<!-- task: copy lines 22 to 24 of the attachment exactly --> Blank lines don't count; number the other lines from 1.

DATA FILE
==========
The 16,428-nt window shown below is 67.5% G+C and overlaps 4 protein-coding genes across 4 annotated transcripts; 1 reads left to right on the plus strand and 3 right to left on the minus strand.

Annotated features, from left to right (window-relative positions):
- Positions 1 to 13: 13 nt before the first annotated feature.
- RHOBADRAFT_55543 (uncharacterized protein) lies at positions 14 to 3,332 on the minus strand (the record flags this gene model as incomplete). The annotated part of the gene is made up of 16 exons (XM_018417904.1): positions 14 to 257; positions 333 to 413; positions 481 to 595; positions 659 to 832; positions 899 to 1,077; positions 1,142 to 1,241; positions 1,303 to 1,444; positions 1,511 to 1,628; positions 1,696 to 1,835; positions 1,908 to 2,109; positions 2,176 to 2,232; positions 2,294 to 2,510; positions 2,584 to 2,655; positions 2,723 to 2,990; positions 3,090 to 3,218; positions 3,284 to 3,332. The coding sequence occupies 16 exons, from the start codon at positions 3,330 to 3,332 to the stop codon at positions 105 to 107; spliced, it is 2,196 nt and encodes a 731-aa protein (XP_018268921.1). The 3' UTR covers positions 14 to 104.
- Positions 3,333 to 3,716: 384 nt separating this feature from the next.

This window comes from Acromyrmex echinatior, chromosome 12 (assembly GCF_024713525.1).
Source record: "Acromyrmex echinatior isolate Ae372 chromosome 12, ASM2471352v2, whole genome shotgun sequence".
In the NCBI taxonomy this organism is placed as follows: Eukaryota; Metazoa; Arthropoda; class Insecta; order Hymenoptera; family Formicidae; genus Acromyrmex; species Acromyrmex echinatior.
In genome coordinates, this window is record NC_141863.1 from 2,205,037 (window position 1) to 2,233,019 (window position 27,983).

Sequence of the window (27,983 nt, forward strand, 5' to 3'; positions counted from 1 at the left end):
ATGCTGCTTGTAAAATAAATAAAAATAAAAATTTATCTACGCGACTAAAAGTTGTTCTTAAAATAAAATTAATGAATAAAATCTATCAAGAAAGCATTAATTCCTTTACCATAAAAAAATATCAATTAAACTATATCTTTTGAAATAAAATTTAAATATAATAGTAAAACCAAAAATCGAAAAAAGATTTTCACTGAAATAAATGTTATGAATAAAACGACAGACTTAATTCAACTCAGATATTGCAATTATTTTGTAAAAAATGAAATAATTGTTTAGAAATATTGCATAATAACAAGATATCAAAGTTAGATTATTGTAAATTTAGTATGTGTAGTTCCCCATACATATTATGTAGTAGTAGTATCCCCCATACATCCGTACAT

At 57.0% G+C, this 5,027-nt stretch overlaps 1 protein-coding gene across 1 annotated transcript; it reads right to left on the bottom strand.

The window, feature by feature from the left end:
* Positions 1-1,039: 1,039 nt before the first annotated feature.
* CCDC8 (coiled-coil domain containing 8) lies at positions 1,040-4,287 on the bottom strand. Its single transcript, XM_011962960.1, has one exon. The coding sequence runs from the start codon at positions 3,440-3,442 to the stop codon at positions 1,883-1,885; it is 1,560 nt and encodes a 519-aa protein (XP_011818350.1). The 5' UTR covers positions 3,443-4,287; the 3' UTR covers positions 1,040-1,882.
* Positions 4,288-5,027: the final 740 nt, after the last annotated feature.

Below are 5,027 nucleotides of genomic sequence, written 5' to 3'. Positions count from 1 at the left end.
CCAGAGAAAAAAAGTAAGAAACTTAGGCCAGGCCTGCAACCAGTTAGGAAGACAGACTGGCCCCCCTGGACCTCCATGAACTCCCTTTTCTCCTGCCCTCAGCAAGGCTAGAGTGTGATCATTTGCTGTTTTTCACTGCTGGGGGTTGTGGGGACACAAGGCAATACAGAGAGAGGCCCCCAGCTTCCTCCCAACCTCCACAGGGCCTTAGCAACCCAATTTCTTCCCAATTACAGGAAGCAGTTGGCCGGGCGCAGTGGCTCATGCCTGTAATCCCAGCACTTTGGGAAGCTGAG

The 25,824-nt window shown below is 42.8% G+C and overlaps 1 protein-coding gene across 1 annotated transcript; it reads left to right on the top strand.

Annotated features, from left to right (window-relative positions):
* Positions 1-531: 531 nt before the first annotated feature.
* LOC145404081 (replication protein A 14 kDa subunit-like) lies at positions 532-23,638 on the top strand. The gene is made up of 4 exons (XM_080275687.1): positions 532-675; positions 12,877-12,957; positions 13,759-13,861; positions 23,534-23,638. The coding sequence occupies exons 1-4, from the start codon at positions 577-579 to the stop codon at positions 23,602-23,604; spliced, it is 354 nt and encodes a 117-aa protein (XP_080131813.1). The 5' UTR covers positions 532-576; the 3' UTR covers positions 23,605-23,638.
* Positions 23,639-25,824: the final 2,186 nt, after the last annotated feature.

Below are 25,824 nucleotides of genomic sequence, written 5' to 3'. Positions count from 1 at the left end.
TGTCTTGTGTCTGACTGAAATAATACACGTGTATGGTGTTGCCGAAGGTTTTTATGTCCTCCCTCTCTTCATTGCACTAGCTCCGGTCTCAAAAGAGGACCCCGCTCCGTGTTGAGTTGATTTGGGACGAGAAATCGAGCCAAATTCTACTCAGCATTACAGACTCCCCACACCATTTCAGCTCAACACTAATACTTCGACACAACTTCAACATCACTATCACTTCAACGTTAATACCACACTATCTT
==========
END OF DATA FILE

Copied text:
* LOC145404081 (replication protein A 14 kDa subunit-like) lies at positions 532-23,638 on the top strand. The gene is made up of 4 exons (XM_080275687.1): positions 532-675; positions 12,877-12,957; positions 13,759-13,861; positions 23,534-23,638. The coding sequence occupies exons 1-4, from the start codon at positions 577-579 to the stop codon at positions 23,602-23,604; spliced, it is 354 nt and encodes a 117-aa protein (XP_080131813.1). The 5' UTR covers positions 532-576; the 3' UTR covers positions 23,605-23,638.
* Positions 23,639-25,824: the final 2,186 nt, after the last annotated feature.

Below are 25,824 nucleotides of genomic sequence, written 5' to 3'. Positions count from 1 at the left end.